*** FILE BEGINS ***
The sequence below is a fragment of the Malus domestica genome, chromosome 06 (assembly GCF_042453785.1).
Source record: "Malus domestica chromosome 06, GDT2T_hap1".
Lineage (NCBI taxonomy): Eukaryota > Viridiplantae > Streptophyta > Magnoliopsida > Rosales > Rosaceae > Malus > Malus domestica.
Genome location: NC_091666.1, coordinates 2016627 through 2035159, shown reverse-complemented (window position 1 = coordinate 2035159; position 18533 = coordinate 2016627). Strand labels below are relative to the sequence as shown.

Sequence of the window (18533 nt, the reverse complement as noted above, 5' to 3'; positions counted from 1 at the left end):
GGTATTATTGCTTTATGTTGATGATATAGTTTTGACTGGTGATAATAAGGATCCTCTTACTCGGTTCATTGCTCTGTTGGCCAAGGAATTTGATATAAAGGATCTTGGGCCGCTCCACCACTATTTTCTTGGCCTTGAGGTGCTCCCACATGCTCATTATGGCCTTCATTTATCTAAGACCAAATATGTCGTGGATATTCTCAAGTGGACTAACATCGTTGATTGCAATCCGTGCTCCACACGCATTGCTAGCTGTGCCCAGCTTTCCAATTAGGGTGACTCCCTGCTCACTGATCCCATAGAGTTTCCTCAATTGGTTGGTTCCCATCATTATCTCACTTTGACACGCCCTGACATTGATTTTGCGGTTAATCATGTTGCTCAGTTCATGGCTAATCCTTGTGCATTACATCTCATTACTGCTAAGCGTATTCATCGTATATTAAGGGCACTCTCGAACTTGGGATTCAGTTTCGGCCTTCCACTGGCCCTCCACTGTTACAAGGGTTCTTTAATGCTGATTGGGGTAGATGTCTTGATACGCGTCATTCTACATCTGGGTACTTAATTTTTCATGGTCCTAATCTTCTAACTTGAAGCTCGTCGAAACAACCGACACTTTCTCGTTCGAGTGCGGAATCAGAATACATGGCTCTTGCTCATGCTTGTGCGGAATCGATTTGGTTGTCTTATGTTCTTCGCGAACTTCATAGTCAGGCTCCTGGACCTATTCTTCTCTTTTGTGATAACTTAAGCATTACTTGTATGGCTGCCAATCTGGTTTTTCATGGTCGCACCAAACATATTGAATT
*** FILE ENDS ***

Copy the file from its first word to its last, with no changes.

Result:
The sequence below is a fragment of the Malus domestica genome, chromosome 06 (assembly GCF_042453785.1).
Source record: "Malus domestica chromosome 06, GDT2T_hap1".
Lineage (NCBI taxonomy): Eukaryota > Viridiplantae > Streptophyta > Magnoliopsida > Rosales > Rosaceae > Malus > Malus domestica.
Genome location: NC_091666.1, coordinates 2016627 through 2035159, shown reverse-complemented (window position 1 = coordinate 2035159; position 18533 = coordinate 2016627). Strand labels below are relative to the sequence as shown.

Sequence of the window (18533 nt, the reverse complement as noted above, 5' to 3'; positions counted from 1 at the left end):
GGTATTATTGCTTTATGTTGATGATATAGTTTTGACTGGTGATAATAAGGATCCTCTTACTCGGTTCATTGCTCTGTTGGCCAAGGAATTTGATATAAAGGATCTTGGGCCGCTCCACCACTATTTTCTTGGCCTTGAGGTGCTCCCACATGCTCATTATGGCCTTCATTTATCTAAGACCAAATATGTCGTGGATATTCTCAAGTGGACTAACATCGTTGATTGCAATCCGTGCTCCACACGCATTGCTAGCTGTGCCCAGCTTTCCAATTAGGGTGACTCCCTGCTCACTGATCCCATAGAGTTTCCTCAATTGGTTGGTTCCCATCATTATCTCACTTTGACACGCCCTGACATTGATTTTGCGGTTAATCATGTTGCTCAGTTCATGGCTAATCCTTGTGCATTACATCTCATTACTGCTAAGCGTATTCATCGTATATTAAGGGCACTCTCGAACTTGGGATTCAGTTTCGGCCTTCCACTGGCCCTCCACTGTTACAAGGGTTCTTTAATGCTGATTGGGGTAGATGTCTTGATACGCGTCATTCTACATCTGGGTACTTAATTTTTCATGGTCCTAATCTTCTAACTTGAAGCTCGTCGAAACAACCGACACTTTCTCGTTCGAGTGCGGAATCAGAATACATGGCTCTTGCTCATGCTTGTGCGGAATCGATTTGGTTGTCTTATGTTCTTCGCGAACTTCATAGTCAGGCTCCTGGACCTATTCTTCTCTTTTGTGATAACTTAAGCATTACTTGTATGGCTGCCAATCTGGTTTTTCATGGTCGCACCAAACATATTGAATT